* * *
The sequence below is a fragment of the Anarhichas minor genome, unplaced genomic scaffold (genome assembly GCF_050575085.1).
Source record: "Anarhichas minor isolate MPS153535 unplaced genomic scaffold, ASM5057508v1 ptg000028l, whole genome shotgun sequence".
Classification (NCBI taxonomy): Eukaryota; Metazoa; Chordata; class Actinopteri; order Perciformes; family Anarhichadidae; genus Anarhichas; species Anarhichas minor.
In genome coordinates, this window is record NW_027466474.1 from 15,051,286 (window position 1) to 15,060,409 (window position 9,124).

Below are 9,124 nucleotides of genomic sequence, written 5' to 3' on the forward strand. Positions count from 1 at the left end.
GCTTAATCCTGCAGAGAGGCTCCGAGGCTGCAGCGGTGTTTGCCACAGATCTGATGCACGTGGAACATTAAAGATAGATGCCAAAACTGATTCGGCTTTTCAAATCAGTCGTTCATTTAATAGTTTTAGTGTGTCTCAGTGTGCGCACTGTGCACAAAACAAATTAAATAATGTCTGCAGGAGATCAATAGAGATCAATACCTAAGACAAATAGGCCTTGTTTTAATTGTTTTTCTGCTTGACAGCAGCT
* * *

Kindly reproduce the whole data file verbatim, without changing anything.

The sequence below is a fragment of the Anarhichas minor genome, unplaced genomic scaffold (genome assembly GCF_050575085.1).
Source record: "Anarhichas minor isolate MPS153535 unplaced genomic scaffold, ASM5057508v1 ptg000028l, whole genome shotgun sequence".
Classification (NCBI taxonomy): Eukaryota; Metazoa; Chordata; class Actinopteri; order Perciformes; family Anarhichadidae; genus Anarhichas; species Anarhichas minor.
In genome coordinates, this window is record NW_027466474.1 from 15,051,286 (window position 1) to 15,060,409 (window position 9,124).

Below are 9,124 nucleotides of genomic sequence, written 5' to 3' on the forward strand. Positions count from 1 at the left end.
GCTTAATCCTGCAGAGAGGCTCCGAGGCTGCAGCGGTGTTTGCCACAGATCTGATGCACGTGGAACATTAAAGATAGATGCCAAAACTGATTCGGCTTTTCAAATCAGTCGTTCATTTAATAGTTTTAGTGTGTCTCAGTGTGCGCACTGTGCACAAAACAAATTAAATAATGTCTGCAGGAGATCAATAGAGATCAATACCTAAGACAAATAGGCCTTGTTTTAATTGTTTTTCTGCTTGACAGCAGCT